Using Drug Addiction As Fault In Divorce

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The opioid epidemic and the devastation caused by the abuse of alcohol and other substances are well known. Unfortunately, relationships of all kinds also suffer as loved ones try to help addicts and often fail. Substance abuse is a major issue in many marriages, and those marriages often fall apart because of it. To learn more about the way drug and alcohol abuse can affect divorce issues, read on.

Parenting Plans and Unfit Parents

In divorce, parents with minor children are expected to create a plan that allows the child access to both parents and that takes the health and well-being of the child into account. Unfortunately, parents addicted to substances are often not able to cope with either parenting plans or the provisions. While family court judges usually want the child to spend time with both parents, an unfit parent may call for one party to take on sole physical custody of the child with restricted visitation. Substance abusers can be helped, but you must not place your child in dangerous situations in the meantime.

What to Keep in Mind About Custody and Visitation

Most addicts know they are unfit to parent, but some persist in denial. You should be prepared to convince the judge of your spouse's inability to parent your child. Keep the following in mind when dealing with an addicted parent:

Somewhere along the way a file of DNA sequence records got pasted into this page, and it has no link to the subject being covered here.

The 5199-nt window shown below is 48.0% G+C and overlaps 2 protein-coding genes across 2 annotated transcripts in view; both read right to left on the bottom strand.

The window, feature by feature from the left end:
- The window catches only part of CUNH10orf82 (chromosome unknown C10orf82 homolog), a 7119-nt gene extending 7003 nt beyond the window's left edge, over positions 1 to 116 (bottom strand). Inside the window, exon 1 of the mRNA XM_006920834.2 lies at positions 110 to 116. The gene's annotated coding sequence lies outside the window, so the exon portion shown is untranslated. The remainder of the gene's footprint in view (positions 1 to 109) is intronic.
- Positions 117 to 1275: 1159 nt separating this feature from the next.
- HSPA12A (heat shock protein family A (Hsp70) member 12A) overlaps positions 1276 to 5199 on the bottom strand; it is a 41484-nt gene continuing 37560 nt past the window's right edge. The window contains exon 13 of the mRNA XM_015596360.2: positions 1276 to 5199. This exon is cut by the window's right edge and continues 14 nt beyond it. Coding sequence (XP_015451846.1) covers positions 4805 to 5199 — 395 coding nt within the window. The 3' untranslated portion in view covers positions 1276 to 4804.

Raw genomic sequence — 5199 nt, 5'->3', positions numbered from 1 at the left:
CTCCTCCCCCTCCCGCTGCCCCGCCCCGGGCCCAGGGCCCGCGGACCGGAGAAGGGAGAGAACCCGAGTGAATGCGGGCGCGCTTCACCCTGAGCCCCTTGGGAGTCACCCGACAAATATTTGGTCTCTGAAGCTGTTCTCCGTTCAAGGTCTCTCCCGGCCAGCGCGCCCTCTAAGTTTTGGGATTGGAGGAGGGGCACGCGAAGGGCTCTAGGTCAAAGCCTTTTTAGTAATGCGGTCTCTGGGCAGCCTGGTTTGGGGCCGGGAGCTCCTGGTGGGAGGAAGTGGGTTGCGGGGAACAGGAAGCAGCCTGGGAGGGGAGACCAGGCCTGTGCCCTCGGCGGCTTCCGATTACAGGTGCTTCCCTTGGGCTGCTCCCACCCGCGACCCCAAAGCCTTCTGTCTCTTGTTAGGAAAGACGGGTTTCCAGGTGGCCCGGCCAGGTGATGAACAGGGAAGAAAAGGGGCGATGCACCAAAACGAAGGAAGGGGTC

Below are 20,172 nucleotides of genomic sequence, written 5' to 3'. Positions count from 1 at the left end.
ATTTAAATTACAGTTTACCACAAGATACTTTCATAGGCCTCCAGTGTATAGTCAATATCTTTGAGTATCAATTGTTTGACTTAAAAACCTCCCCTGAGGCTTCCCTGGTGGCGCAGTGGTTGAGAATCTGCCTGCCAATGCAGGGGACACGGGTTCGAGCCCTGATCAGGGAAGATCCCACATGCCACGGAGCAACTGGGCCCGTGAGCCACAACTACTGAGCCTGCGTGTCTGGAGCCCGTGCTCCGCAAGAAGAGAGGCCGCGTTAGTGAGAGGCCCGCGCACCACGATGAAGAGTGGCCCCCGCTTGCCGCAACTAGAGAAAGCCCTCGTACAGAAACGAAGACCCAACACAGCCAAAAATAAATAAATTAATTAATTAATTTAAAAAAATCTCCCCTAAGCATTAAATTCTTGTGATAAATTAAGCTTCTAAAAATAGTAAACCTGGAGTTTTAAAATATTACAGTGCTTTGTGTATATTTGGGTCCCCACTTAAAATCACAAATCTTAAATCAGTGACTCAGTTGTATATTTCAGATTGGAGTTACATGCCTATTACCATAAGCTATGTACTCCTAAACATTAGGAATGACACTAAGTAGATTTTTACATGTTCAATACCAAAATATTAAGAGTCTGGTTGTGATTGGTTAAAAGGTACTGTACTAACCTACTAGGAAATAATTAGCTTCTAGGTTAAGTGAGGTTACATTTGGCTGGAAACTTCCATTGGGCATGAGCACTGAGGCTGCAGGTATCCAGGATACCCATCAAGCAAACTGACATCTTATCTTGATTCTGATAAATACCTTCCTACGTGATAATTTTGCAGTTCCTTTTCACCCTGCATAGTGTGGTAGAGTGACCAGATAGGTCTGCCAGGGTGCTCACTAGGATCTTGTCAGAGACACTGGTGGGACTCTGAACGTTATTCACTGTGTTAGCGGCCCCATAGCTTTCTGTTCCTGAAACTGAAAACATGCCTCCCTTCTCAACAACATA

1. Be ready to show proof of your spouse's abuse problems, if needed. Arrest records are best, but you may also ask the judge to order drug testing.
  2. You can always amend parenting plans. If the other parent gets help and is clean and sober, you may increase their visitation in the future. Your child will only benefit from being with a sober parent.
  3. Even limited visitation should be supervised and with no overnights.

Fault and Financial Issues

Fault is not used in divorce as much anymore, but even in so-called no-fault states, the drug abuse issue may affect financial arrangements. Drugs and alcohol require financial resources that should rightfully belong to both parties, and the lingering effects of substance abuse can continue to eat money as the divorce proceeds. It's not unheard of for drug abusers to use financial resources meant for a child's college education or to dip into precious retirement accounts. In some cases, the division of marital property can be adjusted if it appears that one spouse squandered money for drugs. That might mean the non-addicted spouse is provided with more than a fair share of marital property.

When addiction plays a part in your divorce, things can get more complicated. Speak to your divorce attorney about this issue as soon as you can.